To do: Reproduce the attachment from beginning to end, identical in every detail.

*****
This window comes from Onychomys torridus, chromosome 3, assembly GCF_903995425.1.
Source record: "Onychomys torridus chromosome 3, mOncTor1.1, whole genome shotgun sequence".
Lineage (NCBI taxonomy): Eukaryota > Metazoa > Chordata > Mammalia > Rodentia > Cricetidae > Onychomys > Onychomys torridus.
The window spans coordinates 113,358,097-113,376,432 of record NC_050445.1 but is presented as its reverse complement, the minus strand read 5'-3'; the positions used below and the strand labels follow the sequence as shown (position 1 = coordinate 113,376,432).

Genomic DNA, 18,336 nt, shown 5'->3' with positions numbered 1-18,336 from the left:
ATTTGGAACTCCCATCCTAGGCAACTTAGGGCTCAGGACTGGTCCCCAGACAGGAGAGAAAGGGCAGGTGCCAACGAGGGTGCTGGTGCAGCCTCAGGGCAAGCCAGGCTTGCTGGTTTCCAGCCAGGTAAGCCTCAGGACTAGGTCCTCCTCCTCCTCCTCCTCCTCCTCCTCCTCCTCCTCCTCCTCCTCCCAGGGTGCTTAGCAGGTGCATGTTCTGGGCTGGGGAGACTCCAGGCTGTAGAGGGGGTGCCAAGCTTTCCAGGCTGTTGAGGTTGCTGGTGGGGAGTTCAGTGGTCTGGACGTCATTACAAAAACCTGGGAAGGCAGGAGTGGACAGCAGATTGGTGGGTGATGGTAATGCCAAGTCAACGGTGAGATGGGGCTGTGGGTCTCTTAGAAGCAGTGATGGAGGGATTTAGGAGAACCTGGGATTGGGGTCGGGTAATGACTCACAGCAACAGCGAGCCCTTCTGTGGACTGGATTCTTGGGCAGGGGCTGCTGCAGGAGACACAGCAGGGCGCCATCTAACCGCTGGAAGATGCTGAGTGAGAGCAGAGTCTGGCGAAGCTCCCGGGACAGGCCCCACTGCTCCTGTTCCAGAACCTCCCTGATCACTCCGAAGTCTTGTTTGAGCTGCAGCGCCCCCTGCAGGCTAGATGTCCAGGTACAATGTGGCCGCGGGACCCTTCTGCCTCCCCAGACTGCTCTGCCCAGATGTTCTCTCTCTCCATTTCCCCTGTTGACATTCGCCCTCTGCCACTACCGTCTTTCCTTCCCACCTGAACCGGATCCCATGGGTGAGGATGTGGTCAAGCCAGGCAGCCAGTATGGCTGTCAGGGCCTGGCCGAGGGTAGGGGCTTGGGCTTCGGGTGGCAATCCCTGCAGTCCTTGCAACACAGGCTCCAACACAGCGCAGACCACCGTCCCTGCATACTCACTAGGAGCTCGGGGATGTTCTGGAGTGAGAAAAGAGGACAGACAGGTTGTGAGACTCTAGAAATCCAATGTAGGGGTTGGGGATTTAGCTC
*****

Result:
This window comes from Onychomys torridus, chromosome 3, assembly GCF_903995425.1.
Source record: "Onychomys torridus chromosome 3, mOncTor1.1, whole genome shotgun sequence".
Lineage (NCBI taxonomy): Eukaryota > Metazoa > Chordata > Mammalia > Rodentia > Cricetidae > Onychomys > Onychomys torridus.
The window spans coordinates 113,358,097-113,376,432 of record NC_050445.1 but is presented as its reverse complement, the minus strand read 5'-3'; the positions used below and the strand labels follow the sequence as shown (position 1 = coordinate 113,376,432).

Genomic DNA, 18,336 nt, shown 5'->3' with positions numbered 1-18,336 from the left:
ATTTGGAACTCCCATCCTAGGCAACTTAGGGCTCAGGACTGGTCCCCAGACAGGAGAGAAAGGGCAGGTGCCAACGAGGGTGCTGGTGCAGCCTCAGGGCAAGCCAGGCTTGCTGGTTTCCAGCCAGGTAAGCCTCAGGACTAGGTCCTCCTCCTCCTCCTCCTCCTCCTCCTCCTCCTCCTCCTCCTCCTCCCAGGGTGCTTAGCAGGTGCATGTTCTGGGCTGGGGAGACTCCAGGCTGTAGAGGGGGTGCCAAGCTTTCCAGGCTGTTGAGGTTGCTGGTGGGGAGTTCAGTGGTCTGGACGTCATTACAAAAACCTGGGAAGGCAGGAGTGGACAGCAGATTGGTGGGTGATGGTAATGCCAAGTCAACGGTGAGATGGGGCTGTGGGTCTCTTAGAAGCAGTGATGGAGGGATTTAGGAGAACCTGGGATTGGGGTCGGGTAATGACTCACAGCAACAGCGAGCCCTTCTGTGGACTGGATTCTTGGGCAGGGGCTGCTGCAGGAGACACAGCAGGGCGCCATCTAACCGCTGGAAGATGCTGAGTGAGAGCAGAGTCTGGCGAAGCTCCCGGGACAGGCCCCACTGCTCCTGTTCCAGAACCTCCCTGATCACTCCGAAGTCTTGTTTGAGCTGCAGCGCCCCCTGCAGGCTAGATGTCCAGGTACAATGTGGCCGCGGGACCCTTCTGCCTCCCCAGACTGCTCTGCCCAGATGTTCTCTCTCTCCATTTCCCCTGTTGACATTCGCCCTCTGCCACTACCGTCTTTCCTTCCCACCTGAACCGGATCCCATGGGTGAGGATGTGGTCAAGCCAGGCAGCCAGTATGGCTGTCAGGGCCTGGCCGAGGGTAGGGGCTTGGGCTTCGGGTGGCAATCCCTGCAGTCCTTGCAACACAGGCTCCAACACAGCGCAGACCACCGTCCCTGCATACTCACTAGGAGCTCGGGGATGTTCTGGAGTGAGAAAAGAGGACAGACAGGTTGTGAGACTCTAGAAATCCAATGTAGGGGTTGGGGATTTAGCTC